Harimann International Essay
Vikram Dhawan is the president of Harimann International that he established in May of 1990. Vikram established the business in an effort to fund his impending Masters in Business Administration in the United States. The business is located in Delhi, India where tax incentives are offered for business who export goods and materials to targeted countries including Japan, Canada, and France. Incentives in India include no tax on goods shipped to target countries, incentives on shipments exceeding 150,000 INR, partial rebated duties taxes on raw materials imported for the use of exported goods, cash incentives, and license renewals for materials used in production. Harimann International in its first year, 1990, focused on the exporting of linen household goods. Business was slow and profits were low until 1991 when a particular type of hand-embroidered table linen became very popular. Sales and orders increased.
Dhawan was then faced with the inability to rely on his supplier after the demand exceeded their ability to provide material need for the impending orders. Dhawan then established a second manufacturing facility employing over 100 employees and producing an average of 1,000 garments a day. In January of 1992 one of Harimann International’s first clients Pioneer Trading Company requested samples and later placed an order with Harimann for six styles of garments. The order well exceeded the 150,000 INR requirements and qualified for other incentives provided by the Indian government. Pioneer Trading Company also placed a stipulation on the order that it had to be provided by the deadline of April 6th. This deadline would give Harimann International about two months to fulfill the order. Placing the order would allow Harimann to make a large profit, but also allow him to continue to employ workers for an extend period of time that would be furloughed in other cases.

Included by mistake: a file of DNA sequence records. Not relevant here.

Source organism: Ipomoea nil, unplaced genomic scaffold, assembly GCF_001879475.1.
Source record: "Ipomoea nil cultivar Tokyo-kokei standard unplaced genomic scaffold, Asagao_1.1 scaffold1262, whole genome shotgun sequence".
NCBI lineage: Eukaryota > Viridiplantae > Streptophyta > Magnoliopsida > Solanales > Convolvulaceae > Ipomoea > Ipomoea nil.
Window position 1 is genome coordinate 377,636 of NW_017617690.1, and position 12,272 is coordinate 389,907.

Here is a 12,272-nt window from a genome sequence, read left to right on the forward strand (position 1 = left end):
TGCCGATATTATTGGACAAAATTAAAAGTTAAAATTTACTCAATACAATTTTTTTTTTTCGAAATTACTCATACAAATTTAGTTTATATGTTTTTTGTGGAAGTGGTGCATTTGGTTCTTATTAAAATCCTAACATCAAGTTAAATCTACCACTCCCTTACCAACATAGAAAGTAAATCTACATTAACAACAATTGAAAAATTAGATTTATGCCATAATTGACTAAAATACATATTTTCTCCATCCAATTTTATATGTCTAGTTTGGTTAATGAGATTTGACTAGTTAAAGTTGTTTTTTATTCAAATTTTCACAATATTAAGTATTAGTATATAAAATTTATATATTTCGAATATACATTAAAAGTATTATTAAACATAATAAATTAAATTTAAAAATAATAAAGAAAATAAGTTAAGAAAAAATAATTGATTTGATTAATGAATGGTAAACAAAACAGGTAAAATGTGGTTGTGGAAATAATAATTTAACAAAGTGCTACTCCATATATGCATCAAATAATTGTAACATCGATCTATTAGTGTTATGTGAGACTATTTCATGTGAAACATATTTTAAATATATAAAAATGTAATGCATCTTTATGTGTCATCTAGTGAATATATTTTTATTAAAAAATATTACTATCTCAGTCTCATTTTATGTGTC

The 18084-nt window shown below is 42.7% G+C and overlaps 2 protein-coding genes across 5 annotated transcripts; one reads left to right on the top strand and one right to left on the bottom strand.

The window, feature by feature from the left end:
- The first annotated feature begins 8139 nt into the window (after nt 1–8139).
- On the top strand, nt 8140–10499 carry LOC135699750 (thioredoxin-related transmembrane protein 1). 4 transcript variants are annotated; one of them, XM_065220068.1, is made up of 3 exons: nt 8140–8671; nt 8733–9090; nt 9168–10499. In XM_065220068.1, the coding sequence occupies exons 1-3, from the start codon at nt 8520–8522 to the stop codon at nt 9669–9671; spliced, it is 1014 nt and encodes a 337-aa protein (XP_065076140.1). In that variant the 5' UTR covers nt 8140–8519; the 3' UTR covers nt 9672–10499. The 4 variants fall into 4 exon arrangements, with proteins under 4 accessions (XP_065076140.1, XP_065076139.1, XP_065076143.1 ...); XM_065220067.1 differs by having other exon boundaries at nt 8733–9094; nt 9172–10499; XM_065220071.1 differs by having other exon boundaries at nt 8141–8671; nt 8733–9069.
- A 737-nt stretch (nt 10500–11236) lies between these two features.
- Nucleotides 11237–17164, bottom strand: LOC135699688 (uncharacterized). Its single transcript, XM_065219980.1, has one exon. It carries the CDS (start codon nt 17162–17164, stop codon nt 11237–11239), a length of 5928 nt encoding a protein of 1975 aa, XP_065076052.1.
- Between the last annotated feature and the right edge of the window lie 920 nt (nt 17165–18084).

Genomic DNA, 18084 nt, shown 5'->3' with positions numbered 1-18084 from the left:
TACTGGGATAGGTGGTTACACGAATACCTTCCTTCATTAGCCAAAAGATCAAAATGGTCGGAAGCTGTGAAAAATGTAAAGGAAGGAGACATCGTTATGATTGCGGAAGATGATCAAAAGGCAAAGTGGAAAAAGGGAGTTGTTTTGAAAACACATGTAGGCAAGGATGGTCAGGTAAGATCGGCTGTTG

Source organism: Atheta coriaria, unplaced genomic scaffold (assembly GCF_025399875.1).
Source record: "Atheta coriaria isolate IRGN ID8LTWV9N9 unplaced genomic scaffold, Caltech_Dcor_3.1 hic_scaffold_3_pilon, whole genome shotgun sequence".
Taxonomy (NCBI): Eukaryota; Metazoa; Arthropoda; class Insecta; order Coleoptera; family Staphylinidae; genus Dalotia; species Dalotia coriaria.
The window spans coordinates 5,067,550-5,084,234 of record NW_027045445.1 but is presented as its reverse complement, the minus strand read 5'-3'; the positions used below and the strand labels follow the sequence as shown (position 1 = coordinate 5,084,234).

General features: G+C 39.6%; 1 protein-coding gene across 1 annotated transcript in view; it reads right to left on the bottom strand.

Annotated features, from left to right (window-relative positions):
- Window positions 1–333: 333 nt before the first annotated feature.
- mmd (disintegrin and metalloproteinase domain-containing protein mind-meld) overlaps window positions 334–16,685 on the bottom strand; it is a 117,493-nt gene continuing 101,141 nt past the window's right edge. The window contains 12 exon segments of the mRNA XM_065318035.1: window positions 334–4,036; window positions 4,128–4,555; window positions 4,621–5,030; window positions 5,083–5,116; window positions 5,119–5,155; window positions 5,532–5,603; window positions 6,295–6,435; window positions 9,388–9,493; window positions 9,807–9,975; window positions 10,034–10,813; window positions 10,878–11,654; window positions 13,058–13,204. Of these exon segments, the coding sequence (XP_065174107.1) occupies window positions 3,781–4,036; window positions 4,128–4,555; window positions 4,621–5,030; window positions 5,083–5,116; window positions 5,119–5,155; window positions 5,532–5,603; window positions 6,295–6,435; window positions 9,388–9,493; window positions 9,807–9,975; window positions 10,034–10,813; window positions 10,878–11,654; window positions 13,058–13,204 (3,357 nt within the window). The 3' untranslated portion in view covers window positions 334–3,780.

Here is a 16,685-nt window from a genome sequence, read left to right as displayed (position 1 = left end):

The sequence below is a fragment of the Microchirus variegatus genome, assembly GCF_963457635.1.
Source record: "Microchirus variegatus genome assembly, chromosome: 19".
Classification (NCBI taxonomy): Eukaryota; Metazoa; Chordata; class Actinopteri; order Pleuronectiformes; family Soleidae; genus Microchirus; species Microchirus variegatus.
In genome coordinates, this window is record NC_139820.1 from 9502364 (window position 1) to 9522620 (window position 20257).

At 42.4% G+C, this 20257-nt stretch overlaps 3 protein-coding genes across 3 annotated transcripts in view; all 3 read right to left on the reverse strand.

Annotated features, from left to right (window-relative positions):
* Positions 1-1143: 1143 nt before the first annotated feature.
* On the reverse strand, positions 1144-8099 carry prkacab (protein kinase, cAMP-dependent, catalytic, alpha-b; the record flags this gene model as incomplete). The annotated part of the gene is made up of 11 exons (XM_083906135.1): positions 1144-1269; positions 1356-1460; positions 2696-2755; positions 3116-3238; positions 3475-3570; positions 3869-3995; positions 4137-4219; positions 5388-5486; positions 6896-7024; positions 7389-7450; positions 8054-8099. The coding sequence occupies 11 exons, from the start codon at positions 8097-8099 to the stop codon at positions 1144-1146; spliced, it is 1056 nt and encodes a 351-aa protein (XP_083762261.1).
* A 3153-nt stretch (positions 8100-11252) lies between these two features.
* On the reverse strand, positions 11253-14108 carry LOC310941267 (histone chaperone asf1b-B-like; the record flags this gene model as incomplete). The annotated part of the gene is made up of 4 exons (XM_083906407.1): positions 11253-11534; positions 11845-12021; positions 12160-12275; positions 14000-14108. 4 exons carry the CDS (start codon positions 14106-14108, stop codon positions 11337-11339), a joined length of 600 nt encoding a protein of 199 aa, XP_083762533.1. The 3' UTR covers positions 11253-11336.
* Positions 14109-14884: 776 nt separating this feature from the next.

What should Harimann International choose to do? Should they accept the order and potentially make a high profit deal, continue the relationship with Pioneer Trading Company, and benefit Harimann International employees or deny the deal and not suffer the potential for a lose by not meeting the April 6 deadline established by Pioneer Trading Company?
Analysis of the Industry and the Company
Textile production and trade is the leading industry in India. According to India Brand Equity Foundation (ibef.org) the textile industry provides “14% of the industrial production, 4% of India’s Gross Domestic Product (GDP) , and 10.63 % of export earnings.” The textile industry is second only to agriculture in providing employment to the people of India proving over 35 million employment opportunities. The textile industry in India produced over 7.58 billion in revenue compared to the United States at 7.21 billion between April and July of 2010. Indian government provides incentives to organizations exporting large amounts of textile products. Incentives include tax breaks on imported raw material as well as exported finished goods, cash incentives, and insurance benefits to employees of the organization.
Possible Decision Alternatives